Add video and graphics with captions. Next, there was a demand for images and video. “I would supplement your homepage with more graphical things,” said Robert Vanderbei, chair of the department of operations research and financial engineering at Princeton University. “Please use some color and/or pictures,” said Stella Kafka from the Carnegie Institute of Washington, department of terrestrial magnetism.

Although many of us recognize the importance of images, we often forget to add captions.  These photos are important to us, but they are unidentifiable to the people who visit our sites. “Nice photo.  Is it decoration? Art? Should it have a caption? Are we supposed to guess what it is?” asked Nancy Morrison, professor emerita of Astronomy at the University of Toledo.  I heard that sentiment several times.

Be passionate. One element that multiple reviewers mentioned caught me by surprise. If I could summarize it in a word, it would be passion.

“Maybe the homepage could include your personal motivation,” suggested Phil Yock, professor in the department of physics at the University of Aukland.  “I really like to know what scientists are passionate about, so I’d love to see a short write-up of what fascinates you the most about the universe,” said Emilie Lorditch, the news director and manager at the American Institute of Physics.

Share materials. The reviewers also expressed a desire for generosity. “I was impressed that you offer PowerPoint slides, poster presentations and data from your papers—It's generous and collaborative and makes me want to follow your example,” commented Yale astronomy professor Debra Fischer about one site. Sharing was not a value that was emphasized when I was in graduate school, but science has evolved since then. In today’s collaborative environment, it is a sought-after trait.

Next time I’m up late tweaking my website, I’ll know just what to post: full contact information with email address up top; video and pictures with descriptive captions; a passionate description of my research; and generous freebies that my colleagues can download.

Marc J. Kuchner (marc@marketingforscientists.com) is an astrophysicist at NASA, a country songwriter, and the author of the book Marketing for Scientists: How To Shine In Tough Times. His website can be found at http://www.marketingforscientists.com/

Career, Communication skills, Job Search , , , , , , , , , , , ,

Leaving Academic Science: What to Expect

11. November 2011

by Aida Baida Gil

Are you considering leaving academic science to pursue a different career path? Making a change that is more in line with your true calling can be incredibly rewarding, but you’ll also probably experience stress, uncertainty, self-doubt and even a sense of loss. Leaving academia is a major change in your life, especially if you’ve worked for a long time as a scientist. When I made a transition from academia to my job as a career coach, I had a hard time dealing with it—even though my new position was exciting, improved my quality of life, and allowed me to make a difference in people's lives. I know now that my feelings were completely normal. This post contains some tips for navigating this important transition.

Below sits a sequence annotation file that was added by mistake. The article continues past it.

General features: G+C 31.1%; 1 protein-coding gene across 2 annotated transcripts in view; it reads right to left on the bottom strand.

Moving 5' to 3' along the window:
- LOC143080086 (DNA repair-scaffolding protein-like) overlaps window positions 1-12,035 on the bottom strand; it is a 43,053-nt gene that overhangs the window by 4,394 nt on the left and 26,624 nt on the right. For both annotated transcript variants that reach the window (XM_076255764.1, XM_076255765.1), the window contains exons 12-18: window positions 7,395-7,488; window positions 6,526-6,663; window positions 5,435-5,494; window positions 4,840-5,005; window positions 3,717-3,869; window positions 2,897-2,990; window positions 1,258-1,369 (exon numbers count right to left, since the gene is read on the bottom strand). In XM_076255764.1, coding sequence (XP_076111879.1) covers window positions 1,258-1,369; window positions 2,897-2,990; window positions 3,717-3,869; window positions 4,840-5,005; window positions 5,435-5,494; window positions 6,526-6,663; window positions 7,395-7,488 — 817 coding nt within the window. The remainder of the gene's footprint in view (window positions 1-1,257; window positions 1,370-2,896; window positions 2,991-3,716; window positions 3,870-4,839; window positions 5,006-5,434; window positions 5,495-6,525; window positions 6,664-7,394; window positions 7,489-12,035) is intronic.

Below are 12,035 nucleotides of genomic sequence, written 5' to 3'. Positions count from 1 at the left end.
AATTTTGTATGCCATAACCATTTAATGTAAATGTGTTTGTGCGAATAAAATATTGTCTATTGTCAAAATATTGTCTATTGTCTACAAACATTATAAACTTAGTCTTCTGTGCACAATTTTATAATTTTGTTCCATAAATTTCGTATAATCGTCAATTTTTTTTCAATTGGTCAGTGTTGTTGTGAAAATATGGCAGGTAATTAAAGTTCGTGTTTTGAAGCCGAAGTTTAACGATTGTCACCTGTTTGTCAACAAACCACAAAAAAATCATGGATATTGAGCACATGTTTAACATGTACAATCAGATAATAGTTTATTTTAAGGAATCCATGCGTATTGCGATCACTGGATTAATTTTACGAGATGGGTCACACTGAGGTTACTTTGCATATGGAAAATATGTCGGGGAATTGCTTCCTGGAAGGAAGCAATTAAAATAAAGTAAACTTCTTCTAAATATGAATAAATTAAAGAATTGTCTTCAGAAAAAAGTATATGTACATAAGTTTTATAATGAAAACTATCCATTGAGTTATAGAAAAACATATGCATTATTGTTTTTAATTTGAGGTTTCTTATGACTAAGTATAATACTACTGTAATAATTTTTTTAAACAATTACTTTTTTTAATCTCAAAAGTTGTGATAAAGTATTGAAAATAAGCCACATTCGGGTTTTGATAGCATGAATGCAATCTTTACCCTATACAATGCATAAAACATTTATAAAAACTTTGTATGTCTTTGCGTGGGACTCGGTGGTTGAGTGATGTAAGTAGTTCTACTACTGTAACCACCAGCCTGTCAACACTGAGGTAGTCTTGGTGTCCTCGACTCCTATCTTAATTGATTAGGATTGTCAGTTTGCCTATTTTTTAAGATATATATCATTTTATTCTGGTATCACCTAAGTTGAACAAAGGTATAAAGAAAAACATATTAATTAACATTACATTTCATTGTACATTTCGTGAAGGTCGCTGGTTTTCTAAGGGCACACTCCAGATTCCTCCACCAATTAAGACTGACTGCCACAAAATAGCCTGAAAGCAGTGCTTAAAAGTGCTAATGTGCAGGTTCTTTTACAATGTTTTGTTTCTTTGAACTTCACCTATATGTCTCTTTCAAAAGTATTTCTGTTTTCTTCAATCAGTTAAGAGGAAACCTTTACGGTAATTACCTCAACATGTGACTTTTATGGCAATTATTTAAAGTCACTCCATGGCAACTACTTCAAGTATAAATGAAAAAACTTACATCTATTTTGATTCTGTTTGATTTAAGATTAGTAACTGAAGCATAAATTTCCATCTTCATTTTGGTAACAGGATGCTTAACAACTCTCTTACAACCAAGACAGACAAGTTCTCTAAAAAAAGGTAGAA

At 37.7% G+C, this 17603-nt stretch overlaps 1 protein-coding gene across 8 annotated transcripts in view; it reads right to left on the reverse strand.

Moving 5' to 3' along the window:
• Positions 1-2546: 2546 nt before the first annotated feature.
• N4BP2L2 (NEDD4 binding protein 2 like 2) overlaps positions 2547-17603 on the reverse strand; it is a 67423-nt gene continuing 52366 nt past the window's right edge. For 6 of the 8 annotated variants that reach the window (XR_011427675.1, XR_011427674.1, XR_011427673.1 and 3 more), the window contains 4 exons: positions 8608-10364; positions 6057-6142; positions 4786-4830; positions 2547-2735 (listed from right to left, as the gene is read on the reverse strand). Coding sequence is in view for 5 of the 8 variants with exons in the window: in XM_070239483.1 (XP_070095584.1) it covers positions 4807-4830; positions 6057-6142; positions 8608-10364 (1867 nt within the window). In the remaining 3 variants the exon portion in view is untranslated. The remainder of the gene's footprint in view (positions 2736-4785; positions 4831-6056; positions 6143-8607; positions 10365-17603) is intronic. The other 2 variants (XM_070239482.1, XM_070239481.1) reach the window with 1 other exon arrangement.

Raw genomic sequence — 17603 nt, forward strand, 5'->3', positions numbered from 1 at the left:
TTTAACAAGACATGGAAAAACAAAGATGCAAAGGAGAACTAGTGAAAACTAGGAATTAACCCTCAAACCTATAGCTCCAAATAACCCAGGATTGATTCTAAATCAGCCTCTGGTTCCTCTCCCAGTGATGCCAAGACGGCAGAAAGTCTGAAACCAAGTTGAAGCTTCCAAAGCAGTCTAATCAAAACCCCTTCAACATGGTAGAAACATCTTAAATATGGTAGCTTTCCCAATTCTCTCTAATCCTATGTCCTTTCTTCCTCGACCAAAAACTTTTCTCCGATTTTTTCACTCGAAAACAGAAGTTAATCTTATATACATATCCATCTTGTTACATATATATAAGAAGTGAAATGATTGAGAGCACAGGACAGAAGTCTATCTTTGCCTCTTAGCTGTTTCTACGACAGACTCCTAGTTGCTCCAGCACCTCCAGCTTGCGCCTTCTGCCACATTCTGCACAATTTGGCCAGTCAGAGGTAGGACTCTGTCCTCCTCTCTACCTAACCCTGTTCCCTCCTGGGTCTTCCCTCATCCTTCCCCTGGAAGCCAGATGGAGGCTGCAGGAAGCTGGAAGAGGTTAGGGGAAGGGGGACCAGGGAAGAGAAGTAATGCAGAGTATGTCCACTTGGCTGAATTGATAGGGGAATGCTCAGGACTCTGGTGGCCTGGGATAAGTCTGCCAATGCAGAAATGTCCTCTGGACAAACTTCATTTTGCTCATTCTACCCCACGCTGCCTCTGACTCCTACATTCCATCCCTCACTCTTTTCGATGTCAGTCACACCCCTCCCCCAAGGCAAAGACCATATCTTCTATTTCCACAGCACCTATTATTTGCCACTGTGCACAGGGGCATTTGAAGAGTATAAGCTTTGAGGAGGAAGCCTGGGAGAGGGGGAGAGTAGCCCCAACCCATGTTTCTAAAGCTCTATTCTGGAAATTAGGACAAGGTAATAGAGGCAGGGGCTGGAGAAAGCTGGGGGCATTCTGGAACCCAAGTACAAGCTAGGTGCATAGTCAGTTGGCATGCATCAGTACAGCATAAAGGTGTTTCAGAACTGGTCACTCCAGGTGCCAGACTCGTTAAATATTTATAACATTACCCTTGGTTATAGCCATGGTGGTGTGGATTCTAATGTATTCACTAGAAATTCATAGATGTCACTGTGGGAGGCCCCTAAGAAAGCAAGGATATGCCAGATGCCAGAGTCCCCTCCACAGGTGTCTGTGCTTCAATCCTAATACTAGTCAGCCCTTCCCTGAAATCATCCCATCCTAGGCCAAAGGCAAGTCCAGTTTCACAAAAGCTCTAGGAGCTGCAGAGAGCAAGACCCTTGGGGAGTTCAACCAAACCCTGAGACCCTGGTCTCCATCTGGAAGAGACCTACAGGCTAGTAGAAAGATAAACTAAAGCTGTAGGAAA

Prepare to shift into a new role. You’ve probably been a scientist for a long time, and you may have wanted to be one for well before that. Thus, academia is likely to have become an important part of your identity. Changing that may feel like a loss.

Leaving my scientific career after 11 years to become a career and life coach was a huge leap. It was difficult to change my mindset from that of a scientist to a business owner, and a large portion of my identity vanished. I needed to invent a new one. It’s important to understand that being a scientist does not define you. Rather, it is one role you’ve played in your life—an important one, but nevertheless a role.

Don’t idealize the past. After you've taken the leap, you might start idealizing your previous situation, and that may make you wonder if it was the right decision after all. In my case I idealized how much I loved working on the bench. When I thought about it honestly, though, I did not love working on weekends and certain other aspects of my scientific career. However, because coaching was completely new for me, it was easy to feel that I didn’t fit and that I was better off as a scientist. You might feel like that too, but don’t worry; it will get better with time.

Get the support you need. Because this is an important challenge for you, you will want and expect everybody's support. But your friends and family may be resistant; they also need time to let go of that old identity of yours. And of course they don’t want you to fail. Because we want their approval, we may try to convince them that we made the right choice instead of simply informing them of our decision. You can wind up second guessing yourself and getting discouraged—and that doesn’t feel good. That’s why you need support from anyone and everyone who can respect your decision and help you along the way. This will make a difference in the way you handle the change, so start creating a support circle now.

Believe in yourself. Let’s be honest: Science is a tough world full of bright, competent people. Some will think that, if you leave, it’s because you are not a good scientist. Unfortunately that’s a very common belief, and it may have a huge impact on your self-confidence. What’s important here is that you don’t agree with them! Leaving academia is a decision. It has nothing to do with being good enough! As one of my coaches once told me when I was experiencing this stage: You are smart enough to be a good scientist AND a good coach (or substitute your new position)—and, I´ll add, you are also brave enough to take action!

Remember, it’s normal to feel scared and unsure, but it will pass. I don’t have any doubts anymore, and I have never regretted my decision. I know that I'll be a scientist at heart my whole life. Don’t be afraid to find out what else your career may have in store for you!

Aida Baida Gil (www.experimentyourlife.com) is a certified career coach. She holds a Ph.D. in genetics.

 

Academic careers, Career, Job Search, Nontraditional science careers, Ph.D. Perspectives, Small business and entrepreneurs, Women in Science , , , , , , , , , , , , , ,